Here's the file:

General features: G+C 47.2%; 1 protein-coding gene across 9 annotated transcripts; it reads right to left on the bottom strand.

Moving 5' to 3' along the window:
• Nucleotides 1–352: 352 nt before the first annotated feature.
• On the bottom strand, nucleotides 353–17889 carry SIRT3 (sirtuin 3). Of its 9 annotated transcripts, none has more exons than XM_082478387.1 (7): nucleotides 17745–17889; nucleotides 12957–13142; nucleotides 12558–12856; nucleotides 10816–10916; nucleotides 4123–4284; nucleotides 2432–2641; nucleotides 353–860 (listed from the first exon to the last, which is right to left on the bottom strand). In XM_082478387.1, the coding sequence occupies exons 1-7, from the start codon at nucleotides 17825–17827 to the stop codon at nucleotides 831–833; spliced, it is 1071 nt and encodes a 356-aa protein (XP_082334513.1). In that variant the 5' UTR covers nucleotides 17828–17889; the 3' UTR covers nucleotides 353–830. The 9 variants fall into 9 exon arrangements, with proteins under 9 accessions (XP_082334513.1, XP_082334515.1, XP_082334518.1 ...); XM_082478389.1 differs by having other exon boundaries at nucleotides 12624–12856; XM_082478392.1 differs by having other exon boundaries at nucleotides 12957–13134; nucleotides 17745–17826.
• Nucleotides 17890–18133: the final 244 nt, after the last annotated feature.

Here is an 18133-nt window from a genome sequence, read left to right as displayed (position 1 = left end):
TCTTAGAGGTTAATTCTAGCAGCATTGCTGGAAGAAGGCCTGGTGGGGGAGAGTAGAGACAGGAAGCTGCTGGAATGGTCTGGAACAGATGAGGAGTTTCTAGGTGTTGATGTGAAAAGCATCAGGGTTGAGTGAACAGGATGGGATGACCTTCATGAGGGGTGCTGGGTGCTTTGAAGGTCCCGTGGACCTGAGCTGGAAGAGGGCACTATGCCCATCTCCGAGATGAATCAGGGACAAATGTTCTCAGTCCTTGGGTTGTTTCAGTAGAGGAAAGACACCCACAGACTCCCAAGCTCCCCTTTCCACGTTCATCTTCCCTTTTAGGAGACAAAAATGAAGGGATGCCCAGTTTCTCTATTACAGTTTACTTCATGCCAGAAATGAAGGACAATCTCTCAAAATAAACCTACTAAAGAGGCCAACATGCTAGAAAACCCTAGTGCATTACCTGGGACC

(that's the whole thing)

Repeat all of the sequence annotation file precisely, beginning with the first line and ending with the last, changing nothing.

General features: G+C 47.2%; 1 protein-coding gene across 9 annotated transcripts; it reads right to left on the bottom strand.

Moving 5' to 3' along the window:
• Nucleotides 1–352: 352 nt before the first annotated feature.
• On the bottom strand, nucleotides 353–17889 carry SIRT3 (sirtuin 3). Of its 9 annotated transcripts, none has more exons than XM_082478387.1 (7): nucleotides 17745–17889; nucleotides 12957–13142; nucleotides 12558–12856; nucleotides 10816–10916; nucleotides 4123–4284; nucleotides 2432–2641; nucleotides 353–860 (listed from the first exon to the last, which is right to left on the bottom strand). In XM_082478387.1, the coding sequence occupies exons 1-7, from the start codon at nucleotides 17825–17827 to the stop codon at nucleotides 831–833; spliced, it is 1071 nt and encodes a 356-aa protein (XP_082334513.1). In that variant the 5' UTR covers nucleotides 17828–17889; the 3' UTR covers nucleotides 353–830. The 9 variants fall into 9 exon arrangements, with proteins under 9 accessions (XP_082334513.1, XP_082334515.1, XP_082334518.1 ...); XM_082478389.1 differs by having other exon boundaries at nucleotides 12624–12856; XM_082478392.1 differs by having other exon boundaries at nucleotides 12957–13134; nucleotides 17745–17826.
• Nucleotides 17890–18133: the final 244 nt, after the last annotated feature.

Here is an 18133-nt window from a genome sequence, read left to right as displayed (position 1 = left end):
TCTTAGAGGTTAATTCTAGCAGCATTGCTGGAAGAAGGCCTGGTGGGGGAGAGTAGAGACAGGAAGCTGCTGGAATGGTCTGGAACAGATGAGGAGTTTCTAGGTGTTGATGTGAAAAGCATCAGGGTTGAGTGAACAGGATGGGATGACCTTCATGAGGGGTGCTGGGTGCTTTGAAGGTCCCGTGGACCTGAGCTGGAAGAGGGCACTATGCCCATCTCCGAGATGAATCAGGGACAAATGTTCTCAGTCCTTGGGTTGTTTCAGTAGAGGAAAGACACCCACAGACTCCCAAGCTCCCCTTTCCACGTTCATCTTCCCTTTTAGGAGACAAAAATGAAGGGATGCCCAGTTTCTCTATTACAGTTTACTTCATGCCAGAAATGAAGGACAATCTCTCAAAATAAACCTACTAAAGAGGCCAACATGCTAGAAAACCCTAGTGCATTACCTGGGACC